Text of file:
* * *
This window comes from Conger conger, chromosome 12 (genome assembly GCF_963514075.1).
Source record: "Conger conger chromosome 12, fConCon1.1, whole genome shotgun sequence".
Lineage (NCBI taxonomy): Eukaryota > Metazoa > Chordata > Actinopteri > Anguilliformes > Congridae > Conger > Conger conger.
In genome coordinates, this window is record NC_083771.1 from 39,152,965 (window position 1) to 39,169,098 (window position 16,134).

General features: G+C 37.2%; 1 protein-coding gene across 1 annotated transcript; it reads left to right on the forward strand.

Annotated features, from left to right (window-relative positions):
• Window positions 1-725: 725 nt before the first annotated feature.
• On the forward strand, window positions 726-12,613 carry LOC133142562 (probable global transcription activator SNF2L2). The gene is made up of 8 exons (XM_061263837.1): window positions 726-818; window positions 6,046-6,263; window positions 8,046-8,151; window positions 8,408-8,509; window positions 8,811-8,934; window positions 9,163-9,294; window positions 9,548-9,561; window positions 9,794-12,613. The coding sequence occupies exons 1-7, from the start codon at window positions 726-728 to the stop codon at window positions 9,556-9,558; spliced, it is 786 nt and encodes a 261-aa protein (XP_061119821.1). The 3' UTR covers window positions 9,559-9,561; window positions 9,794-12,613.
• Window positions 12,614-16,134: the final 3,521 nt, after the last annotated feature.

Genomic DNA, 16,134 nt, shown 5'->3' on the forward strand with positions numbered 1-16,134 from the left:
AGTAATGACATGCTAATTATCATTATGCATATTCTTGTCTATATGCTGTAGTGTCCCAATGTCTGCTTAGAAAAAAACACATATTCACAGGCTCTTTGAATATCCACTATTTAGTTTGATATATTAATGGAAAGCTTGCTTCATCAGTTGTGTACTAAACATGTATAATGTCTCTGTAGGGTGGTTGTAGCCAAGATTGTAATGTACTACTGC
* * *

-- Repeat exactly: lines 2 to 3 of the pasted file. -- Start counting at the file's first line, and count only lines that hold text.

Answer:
Source record: "Conger conger chromosome 12, fConCon1.1, whole genome shotgun sequence".
Lineage (NCBI taxonomy): Eukaryota > Metazoa > Chordata > Actinopteri > Anguilliformes > Congridae > Conger > Conger conger.